Scientists have developed a new system to study Creutzfeldt-Jakob disease in the laboratory, paving the way for research to find treatments for the fatal brain disorder.
The team have devised a method of studying the abnormal proteins responsible for the disease – called prions – in specialised brain cells grown from stem cells.
The advance marks the first time scientists have been able to infect human cells with the proteins in the laboratory.
Creutzfeldt-Jakob disease is a human disease similar to Bovine Spongiform Encephalopathy (BSE) in cows and Chronic Wasting Disease in deer.
Until now, the only way to study the human form of the disease has been in animals. These studies have yielded valuable information but the relevance of the findings for CJD has been unclear.
Efforts to investigate how prions are passed between brain cells have been hampered by an inability to replicate the proteins in human cells in the lab.
Researchers led by the University of Edinburgh generated brain cells called astrocytes from induced pluripotent stem cells – non-specialised cells that have the ability to transform into other cell types.
They successfully infected these cells in a dish with prions isolated from brain samples of CJD patients.
The infected astrocytes produced more prions and were able to infect neighbouring healthy cells, the team found, something scientists had never been able to recreate in the lab before.
Experts say this marks a significant milestone in the quest to better understand prion diseases in people, and could eventually aid the development of new therapies.
“Our study reports the first physiologically relevant model for studying human prion diseases in the lab. We hope it will lead to discovery of the key molecular and pathogenic events of prion disease, which could reveal new opportunities for treatments and facilitate drug screening,” says Dr James Alibhai.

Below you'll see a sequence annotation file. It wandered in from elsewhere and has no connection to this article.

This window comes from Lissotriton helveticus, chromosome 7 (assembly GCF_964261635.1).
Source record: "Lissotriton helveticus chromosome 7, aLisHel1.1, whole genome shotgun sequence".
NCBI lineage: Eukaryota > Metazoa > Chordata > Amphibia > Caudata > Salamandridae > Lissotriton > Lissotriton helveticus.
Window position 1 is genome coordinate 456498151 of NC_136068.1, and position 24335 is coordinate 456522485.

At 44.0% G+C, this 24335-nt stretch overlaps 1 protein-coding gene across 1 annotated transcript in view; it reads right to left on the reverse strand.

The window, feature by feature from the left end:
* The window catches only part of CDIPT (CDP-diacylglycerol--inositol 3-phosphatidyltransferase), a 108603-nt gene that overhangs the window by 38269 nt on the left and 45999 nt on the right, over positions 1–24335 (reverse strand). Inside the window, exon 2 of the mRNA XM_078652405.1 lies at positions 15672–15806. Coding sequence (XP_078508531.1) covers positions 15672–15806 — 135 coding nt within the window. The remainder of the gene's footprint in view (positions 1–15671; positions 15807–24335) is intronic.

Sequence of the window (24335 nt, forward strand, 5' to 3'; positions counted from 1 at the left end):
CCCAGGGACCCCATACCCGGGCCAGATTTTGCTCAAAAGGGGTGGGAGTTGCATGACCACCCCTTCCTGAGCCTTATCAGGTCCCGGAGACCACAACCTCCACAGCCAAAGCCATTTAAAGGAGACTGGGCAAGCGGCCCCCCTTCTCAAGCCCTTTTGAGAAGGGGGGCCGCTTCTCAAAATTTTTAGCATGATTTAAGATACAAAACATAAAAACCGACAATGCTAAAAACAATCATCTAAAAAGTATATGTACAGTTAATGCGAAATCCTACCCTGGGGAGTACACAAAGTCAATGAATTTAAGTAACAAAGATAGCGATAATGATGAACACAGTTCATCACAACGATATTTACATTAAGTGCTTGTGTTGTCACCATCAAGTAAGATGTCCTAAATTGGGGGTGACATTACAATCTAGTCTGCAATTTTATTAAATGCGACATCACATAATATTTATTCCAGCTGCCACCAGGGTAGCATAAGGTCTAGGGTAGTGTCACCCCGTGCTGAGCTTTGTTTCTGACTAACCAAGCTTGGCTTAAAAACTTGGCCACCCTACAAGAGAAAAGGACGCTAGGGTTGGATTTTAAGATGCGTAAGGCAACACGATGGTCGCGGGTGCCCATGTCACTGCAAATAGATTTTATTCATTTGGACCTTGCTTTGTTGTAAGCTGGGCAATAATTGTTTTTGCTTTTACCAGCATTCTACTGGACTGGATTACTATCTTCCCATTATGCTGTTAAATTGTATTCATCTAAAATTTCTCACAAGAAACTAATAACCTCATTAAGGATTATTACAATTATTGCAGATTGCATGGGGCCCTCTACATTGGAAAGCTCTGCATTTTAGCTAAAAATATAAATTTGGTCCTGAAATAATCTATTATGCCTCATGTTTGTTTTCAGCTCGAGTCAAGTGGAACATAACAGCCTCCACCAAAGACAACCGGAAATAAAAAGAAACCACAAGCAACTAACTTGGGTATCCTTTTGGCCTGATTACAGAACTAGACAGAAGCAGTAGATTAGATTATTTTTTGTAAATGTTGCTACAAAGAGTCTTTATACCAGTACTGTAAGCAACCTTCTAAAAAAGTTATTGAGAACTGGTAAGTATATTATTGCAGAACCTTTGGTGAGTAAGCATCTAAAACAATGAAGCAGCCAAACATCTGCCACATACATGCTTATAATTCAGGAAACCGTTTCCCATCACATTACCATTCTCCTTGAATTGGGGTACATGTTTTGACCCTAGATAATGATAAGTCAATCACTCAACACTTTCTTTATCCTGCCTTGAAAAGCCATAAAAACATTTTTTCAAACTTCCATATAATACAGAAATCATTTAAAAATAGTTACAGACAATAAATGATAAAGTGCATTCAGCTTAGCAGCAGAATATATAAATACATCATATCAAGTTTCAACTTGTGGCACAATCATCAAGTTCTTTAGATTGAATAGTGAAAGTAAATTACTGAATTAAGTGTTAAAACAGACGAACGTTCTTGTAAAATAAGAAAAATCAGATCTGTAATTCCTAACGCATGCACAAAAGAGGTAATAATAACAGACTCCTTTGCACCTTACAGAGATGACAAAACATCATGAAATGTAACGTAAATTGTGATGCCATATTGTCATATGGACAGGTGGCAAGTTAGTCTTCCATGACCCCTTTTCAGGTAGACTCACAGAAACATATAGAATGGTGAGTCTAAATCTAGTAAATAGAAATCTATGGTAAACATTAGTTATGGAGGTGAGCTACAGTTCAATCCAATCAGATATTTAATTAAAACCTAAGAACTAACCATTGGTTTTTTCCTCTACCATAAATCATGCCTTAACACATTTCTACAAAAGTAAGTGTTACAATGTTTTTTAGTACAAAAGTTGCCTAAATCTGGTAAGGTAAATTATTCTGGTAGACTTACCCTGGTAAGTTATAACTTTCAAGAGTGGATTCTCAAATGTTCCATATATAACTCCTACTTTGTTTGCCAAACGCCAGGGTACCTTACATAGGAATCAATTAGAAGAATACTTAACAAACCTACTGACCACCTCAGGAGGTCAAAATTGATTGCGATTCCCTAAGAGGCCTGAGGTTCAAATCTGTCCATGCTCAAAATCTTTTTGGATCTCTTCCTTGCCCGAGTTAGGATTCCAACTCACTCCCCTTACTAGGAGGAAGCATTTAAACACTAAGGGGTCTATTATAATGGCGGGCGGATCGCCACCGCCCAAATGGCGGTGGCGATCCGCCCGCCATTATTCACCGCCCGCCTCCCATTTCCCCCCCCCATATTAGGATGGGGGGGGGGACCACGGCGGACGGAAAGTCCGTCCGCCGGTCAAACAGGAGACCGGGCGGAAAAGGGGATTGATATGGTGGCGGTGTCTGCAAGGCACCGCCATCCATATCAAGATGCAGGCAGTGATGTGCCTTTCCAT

The research also demonstrates the potential of human stem-cell derived astrocytes to notably reduce, and in many instances replace, animal studies of human prion disease.
The team says this could make a significant contribution to lowering the number of animals used in research in line with the principles of the 3Rs – Reduction, Replacement, Refinement – which are a central tenet of the ethical use of animals in research.
Prion diseases cause brain damage that worsens rapidly over time and are invariably fatal.
The most common form of prion disease in people is sporadic CJD, which occurs spontaneously in the population.
Around one in a million people in the UK are affected each year.
“Creutzfeldt-Jakob disease was first reported almost 100 years ago but remains a universally fatal disease. We still have little understanding of what triggers the condition and how it is spread,” says Dr James Alibhai.
A different form of the disease – known as variant CJD – can be acquired by consuming contaminated meat from animals with prion disease, such as BSE in cows.
The disease has claimed 229 lives since it was first identified 20 years ago – of which 177 were from the UK – and it remains very rare.
However, it has been estimated that as many as one in 2000 people in the UK could be carrying infectious prions without showing any symptoms.
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Zuzana Krejciova et al. Human stem cell–derived astrocytes replicate human prions in aPRNPgenotype–dependent manner, The Journal of Experimental Medicine (2017). DOI: 10.1084/jem.20161547